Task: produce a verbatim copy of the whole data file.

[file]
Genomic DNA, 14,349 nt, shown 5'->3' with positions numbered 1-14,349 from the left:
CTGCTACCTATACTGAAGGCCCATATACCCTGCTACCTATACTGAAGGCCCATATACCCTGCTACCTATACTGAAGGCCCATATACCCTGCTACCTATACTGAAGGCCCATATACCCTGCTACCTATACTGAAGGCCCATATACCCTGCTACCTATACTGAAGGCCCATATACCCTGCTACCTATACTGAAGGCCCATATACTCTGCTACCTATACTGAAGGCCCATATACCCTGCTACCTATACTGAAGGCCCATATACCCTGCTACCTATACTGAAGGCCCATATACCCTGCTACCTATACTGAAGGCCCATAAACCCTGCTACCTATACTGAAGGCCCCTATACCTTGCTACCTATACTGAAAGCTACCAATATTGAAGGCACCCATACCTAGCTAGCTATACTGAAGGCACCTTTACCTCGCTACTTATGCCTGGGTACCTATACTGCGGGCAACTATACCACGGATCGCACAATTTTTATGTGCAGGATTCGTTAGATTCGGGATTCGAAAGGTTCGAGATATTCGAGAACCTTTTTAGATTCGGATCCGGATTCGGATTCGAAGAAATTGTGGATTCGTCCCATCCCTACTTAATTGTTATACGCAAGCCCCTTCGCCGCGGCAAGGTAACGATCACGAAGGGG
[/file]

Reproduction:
Genomic DNA, 14,349 nt, shown 5'->3' with positions numbered 1-14,349 from the left:
CTGCTACCTATACTGAAGGCCCATATACCCTGCTACCTATACTGAAGGCCCATATACCCTGCTACCTATACTGAAGGCCCATATACCCTGCTACCTATACTGAAGGCCCATATACCCTGCTACCTATACTGAAGGCCCATATACCCTGCTACCTATACTGAAGGCCCATATACCCTGCTACCTATACTGAAGGCCCATATACTCTGCTACCTATACTGAAGGCCCATATACCCTGCTACCTATACTGAAGGCCCATATACCCTGCTACCTATACTGAAGGCCCATATACCCTGCTACCTATACTGAAGGCCCATAAACCCTGCTACCTATACTGAAGGCCCCTATACCTTGCTACCTATACTGAAAGCTACCAATATTGAAGGCACCCATACCTAGCTAGCTATACTGAAGGCACCTTTACCTCGCTACTTATGCCTGGGTACCTATACTGCGGGCAACTATACCACGGATCGCACAATTTTTATGTGCAGGATTCGTTAGATTCGGGATTCGAAAGGTTCGAGATATTCGAGAACCTTTTTAGATTCGGATCCGGATTCGGATTCGAAGAAATTGTGGATTCGTCCCATCCCTACTTAATTGTTATACGCAAGCCCCTTCGCCGCGGCAAGGTAACGATCACGAAGGGG